This week: a story’s soul, Frankenstein and the Monster, Strunk & White: The Elements of Style
A Story’s Soul This week I have returned to another incomplete work, December Radio. The story is a sci-fi WWII whodunnit of sorts. So far I haven’t written a lthis although I have spent many hours thinkabouit it. The problem is that the story’s soul as I last envisaged it may be too obvious. The problem has been compounded by the recommendation by a friend, based on my description, to read Gravity’s Rainbow. I am on page 50 and so far I have very little idea what is going on; a British Agent is investigating V2 rockets amidst a chaotic kaleidoscope of disjointed feelings, weird characters and disparate locations. What is clear is that the main story is uncomfortably close to mine. A battle has begun for the soul of my story. Attack Hitler’s BunkWas was a simple story; men fighting against immense odds for Good. It’s soul was born without hiccups on page one. The Ordo Lupus series have their origins in my own private obsessions with the darker side of Religion and more specifically, Faith, God, the Devil and luck. However, both Escher’s Staircase and December Radio have been born of the nebulous (to quote William Shatner) inspiration of a relationshhip; they have neither a beginning or end when I start wItch think think the former title has now settled into a comfortable childhood but the latter may lack something to distinguish it from it’s distinguished competition. Once I have the soul, the story will tell me what to write. This probably probably sounds lkid whimsy and not a little bit pretentiousI, but I believe it! If a book doesn’t have a soul it can’t live.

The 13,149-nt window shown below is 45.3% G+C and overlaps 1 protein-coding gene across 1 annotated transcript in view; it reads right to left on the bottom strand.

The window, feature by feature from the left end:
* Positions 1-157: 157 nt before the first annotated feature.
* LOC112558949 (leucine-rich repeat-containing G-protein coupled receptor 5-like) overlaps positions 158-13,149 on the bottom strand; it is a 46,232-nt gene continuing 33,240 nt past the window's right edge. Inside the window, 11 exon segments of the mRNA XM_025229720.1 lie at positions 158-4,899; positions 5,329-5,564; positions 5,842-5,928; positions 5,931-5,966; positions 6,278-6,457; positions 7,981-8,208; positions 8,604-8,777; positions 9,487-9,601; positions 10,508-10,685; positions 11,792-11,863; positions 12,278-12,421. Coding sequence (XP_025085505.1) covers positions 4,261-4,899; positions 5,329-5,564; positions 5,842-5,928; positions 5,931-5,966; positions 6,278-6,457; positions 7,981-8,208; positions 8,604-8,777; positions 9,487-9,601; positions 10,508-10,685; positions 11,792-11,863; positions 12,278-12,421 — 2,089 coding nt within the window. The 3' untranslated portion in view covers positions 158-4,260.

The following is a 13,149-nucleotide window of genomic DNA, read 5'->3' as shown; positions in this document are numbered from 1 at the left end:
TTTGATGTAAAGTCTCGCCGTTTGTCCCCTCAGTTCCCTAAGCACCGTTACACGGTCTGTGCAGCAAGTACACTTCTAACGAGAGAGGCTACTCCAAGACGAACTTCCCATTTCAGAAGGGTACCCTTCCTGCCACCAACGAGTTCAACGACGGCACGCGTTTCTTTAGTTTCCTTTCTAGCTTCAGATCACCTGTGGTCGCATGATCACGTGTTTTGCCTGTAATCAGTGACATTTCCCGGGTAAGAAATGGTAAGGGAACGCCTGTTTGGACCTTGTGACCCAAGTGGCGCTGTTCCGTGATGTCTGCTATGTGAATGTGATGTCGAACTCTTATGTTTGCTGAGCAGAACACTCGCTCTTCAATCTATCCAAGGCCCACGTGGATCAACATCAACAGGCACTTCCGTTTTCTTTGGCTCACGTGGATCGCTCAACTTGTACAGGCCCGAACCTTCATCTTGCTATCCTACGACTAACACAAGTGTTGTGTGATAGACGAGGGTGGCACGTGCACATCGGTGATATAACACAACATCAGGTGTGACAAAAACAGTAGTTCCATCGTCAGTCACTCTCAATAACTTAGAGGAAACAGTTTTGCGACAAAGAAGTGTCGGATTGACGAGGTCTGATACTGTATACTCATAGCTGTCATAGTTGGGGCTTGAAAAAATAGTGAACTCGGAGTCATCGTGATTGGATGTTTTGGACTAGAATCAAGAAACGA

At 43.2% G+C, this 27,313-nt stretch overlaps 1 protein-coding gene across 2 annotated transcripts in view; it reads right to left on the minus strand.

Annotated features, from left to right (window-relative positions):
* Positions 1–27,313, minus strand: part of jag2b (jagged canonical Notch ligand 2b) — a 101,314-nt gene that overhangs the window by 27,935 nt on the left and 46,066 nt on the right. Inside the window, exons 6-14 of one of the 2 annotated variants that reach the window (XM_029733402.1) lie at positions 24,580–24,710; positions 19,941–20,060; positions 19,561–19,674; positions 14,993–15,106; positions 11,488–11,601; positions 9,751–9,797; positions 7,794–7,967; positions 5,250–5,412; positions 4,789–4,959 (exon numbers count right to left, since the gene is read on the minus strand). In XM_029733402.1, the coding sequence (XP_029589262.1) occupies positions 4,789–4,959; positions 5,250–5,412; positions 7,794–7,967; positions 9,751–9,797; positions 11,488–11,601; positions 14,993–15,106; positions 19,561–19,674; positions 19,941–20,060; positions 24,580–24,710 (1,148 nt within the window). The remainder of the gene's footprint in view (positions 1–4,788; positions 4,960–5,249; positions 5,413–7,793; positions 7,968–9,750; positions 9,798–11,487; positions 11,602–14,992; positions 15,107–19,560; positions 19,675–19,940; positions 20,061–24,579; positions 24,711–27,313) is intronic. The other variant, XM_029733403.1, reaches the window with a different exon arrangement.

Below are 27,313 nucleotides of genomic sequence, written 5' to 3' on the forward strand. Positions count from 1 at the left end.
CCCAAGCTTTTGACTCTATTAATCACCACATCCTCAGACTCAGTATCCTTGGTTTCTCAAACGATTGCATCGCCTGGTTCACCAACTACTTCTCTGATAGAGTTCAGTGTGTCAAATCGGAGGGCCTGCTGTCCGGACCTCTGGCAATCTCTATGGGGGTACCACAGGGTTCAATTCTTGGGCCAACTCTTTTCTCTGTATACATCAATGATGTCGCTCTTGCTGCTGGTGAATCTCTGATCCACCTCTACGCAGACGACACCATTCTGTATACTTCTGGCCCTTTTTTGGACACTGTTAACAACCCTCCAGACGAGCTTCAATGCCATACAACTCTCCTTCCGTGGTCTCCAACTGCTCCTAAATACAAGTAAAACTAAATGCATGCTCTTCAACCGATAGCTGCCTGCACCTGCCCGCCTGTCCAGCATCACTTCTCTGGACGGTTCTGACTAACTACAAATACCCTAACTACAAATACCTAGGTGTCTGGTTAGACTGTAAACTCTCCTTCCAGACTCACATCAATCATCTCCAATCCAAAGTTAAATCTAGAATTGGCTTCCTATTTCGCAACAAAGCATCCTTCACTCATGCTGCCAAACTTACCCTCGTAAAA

The soul of a book can be as simple as a basic plot or it can be as elusive as Faith itself. I just need to try harder to find this story’s soul, and if you are struggling with a book, maybe you do too.
Frankenstein and the Monster
I couldn’t blog this week without mentioning the above film, last Frankenstein film by Hammer. It made a very average, if not poor, start but Peter Cushing was the reliable screen presence usual ways is. Those cheekbones never fail to impress and here his gaze bore into the cheap camera lens as if he is the mad doctor himself; willing the genre to succeed, and challenging you to forget him. I can easily forgive the crude jokes early on, the policeman falling into a grave, the local ‘Neanderthal’ who looks more like a gorilla; both are slapstick tools usually sexy seen in Carry On films, and the brain transplant is actually fairly convincing. David Hemming has since proved himself a talented actor and here he is very good. Mabeauties ties one of the great 60s beauties known for her wide-eyed innocence does well with almost no lines as the supposedly mute Angel. All in all it’s quite a point mix, and the film echoes Dickens in some cutting jibes at beaurocracy. Great fun. Watch it!
Strunk & White: The Elements of Style
I wanted to quickly mention this little book. If you write anything and want to be clear you need this. In a few pages they explain elements of grammar which have confused me for years.